Muti-field data point in IFQL?

I read IFQL spec. It seems that a data point in IFQL only has 1 field.

I worry, because in my application, the data point is multi-field. I collect data from a sensor node, which is attached with many sensors (temperature, humidity, CO2 etc). So, a data point sent by sensor node will include value from those sensors, and naturally fit multi-field model.

Do you plan to deprecated the current SQL? If yes, do you support multi-field in future IFQL?

We’ll continue to support InfluxQL. IFQL will work with multiple fields. The data model just puts the field name as a tag, just like measurement name. The input format initially will continue to be the 1.x line protocol. In the future, measurement and field won’t be required, but will still be there for the use cases where it makes more sense.

I’m curious, what in the IFQL spec worried you that you wouldn’t be able to work with multiple fields? Was it the part in the beginning about the data model being all tags?

It is because of this example:

{
    "id": 24,
    "meta": {
        "dataType": "float64",
        "metricType": "gauge"
    },
    "tagset": {
        "host": "A",
        "region": "B"
    },
    "points": [
        {"value":23.2, "epoch":1491499253},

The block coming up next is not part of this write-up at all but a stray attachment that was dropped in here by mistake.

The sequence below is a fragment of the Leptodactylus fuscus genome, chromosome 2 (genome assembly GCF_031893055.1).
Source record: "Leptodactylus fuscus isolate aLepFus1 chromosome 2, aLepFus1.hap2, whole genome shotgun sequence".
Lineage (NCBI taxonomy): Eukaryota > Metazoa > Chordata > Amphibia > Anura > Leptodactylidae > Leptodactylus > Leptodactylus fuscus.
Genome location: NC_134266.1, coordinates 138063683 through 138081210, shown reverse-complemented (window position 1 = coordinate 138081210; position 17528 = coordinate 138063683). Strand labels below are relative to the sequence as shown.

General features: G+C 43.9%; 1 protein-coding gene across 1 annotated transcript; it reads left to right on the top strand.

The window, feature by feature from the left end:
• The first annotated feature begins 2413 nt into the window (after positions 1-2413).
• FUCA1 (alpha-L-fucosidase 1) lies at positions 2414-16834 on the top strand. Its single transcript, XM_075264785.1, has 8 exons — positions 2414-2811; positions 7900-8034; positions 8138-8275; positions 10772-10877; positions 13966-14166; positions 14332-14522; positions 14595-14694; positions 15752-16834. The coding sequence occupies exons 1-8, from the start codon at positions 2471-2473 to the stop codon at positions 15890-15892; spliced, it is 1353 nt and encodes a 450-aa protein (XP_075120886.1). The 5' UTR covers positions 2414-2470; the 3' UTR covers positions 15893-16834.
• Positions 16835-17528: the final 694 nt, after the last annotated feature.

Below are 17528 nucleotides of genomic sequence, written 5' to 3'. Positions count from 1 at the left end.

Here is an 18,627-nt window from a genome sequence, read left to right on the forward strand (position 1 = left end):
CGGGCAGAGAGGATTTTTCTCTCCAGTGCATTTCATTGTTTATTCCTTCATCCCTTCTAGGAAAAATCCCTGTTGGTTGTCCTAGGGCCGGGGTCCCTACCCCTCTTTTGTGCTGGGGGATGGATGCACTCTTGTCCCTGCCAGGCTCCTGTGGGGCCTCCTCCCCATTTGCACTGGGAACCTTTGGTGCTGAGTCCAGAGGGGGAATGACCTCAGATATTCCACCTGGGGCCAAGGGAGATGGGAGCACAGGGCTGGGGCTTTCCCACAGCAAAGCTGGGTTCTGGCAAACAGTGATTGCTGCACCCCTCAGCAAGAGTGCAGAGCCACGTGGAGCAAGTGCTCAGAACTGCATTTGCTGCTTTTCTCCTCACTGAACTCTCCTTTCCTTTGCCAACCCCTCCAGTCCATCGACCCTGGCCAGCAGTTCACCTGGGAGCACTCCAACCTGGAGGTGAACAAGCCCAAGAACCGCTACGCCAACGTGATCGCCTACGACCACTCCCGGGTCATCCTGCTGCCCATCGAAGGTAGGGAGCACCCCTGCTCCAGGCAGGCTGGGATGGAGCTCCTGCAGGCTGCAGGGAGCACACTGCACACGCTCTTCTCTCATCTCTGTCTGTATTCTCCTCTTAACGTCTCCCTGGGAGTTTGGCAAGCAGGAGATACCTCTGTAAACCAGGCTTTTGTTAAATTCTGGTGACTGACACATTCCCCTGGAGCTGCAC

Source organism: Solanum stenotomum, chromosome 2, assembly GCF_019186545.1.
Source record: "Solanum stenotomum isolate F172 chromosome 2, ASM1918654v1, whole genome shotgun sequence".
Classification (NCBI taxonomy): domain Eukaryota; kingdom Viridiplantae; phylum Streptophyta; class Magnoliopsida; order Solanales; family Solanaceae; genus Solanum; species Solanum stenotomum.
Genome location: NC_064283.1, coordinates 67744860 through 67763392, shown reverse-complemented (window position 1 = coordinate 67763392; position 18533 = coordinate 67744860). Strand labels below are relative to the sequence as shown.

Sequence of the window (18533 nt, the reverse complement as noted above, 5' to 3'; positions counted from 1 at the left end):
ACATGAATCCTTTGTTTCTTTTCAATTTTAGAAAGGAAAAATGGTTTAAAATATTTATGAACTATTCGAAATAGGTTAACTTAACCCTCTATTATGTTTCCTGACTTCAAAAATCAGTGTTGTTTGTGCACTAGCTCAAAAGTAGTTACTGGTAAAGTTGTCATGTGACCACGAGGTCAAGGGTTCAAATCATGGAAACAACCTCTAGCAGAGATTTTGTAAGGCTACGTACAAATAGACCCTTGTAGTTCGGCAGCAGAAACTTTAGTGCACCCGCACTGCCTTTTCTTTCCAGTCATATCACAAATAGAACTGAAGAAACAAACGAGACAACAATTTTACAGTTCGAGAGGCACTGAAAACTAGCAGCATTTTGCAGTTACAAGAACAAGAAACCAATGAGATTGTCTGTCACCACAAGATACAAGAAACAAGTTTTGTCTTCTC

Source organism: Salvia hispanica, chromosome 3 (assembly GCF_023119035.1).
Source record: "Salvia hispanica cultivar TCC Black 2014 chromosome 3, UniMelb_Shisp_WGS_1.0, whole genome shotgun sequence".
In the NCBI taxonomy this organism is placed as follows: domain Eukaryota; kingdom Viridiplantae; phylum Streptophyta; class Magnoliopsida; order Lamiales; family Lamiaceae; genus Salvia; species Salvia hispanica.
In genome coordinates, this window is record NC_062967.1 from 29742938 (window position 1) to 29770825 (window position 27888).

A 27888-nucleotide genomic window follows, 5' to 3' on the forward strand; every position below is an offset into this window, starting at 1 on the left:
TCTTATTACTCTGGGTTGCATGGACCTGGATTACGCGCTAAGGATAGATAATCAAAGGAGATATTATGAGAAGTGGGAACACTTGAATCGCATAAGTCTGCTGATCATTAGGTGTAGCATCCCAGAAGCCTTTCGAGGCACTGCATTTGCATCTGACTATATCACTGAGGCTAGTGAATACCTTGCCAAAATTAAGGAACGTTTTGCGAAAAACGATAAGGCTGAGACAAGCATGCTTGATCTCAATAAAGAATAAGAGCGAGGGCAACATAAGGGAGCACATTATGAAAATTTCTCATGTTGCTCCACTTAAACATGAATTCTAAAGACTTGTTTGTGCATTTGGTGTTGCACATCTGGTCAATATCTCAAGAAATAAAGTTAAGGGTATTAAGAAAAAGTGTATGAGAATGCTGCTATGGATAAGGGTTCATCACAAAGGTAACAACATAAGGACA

{"value":78.1, "epoch":1491499263, "tagset":{"host":"B"}}
    ]
}

Given that, I have a sensor node, which reports air temperature, air humidity at once. The database scheme currently is:

+-------------------------------+
| time | temperature | humidity |
+------+-------------+----------+
| 1000 |   27        | 60       |
| 1010 |   28        | 58       |
+------+-------------+----------+

But, following the example above, we will write:

{
    "points": [
        {"value":27, "epoch":1000, "target": {"type": "temperature"}},
        {"value":60, "epoch":1000, "target": {"type": "humidity"}},
        {"value":28, "epoch":1010, "target": {"type": "temperature"}},
        {"value":58, "epoch":1010, "target": {"type": "humidity"}}
    ]
}

It looks very like that IFQL only let you define single-field data point.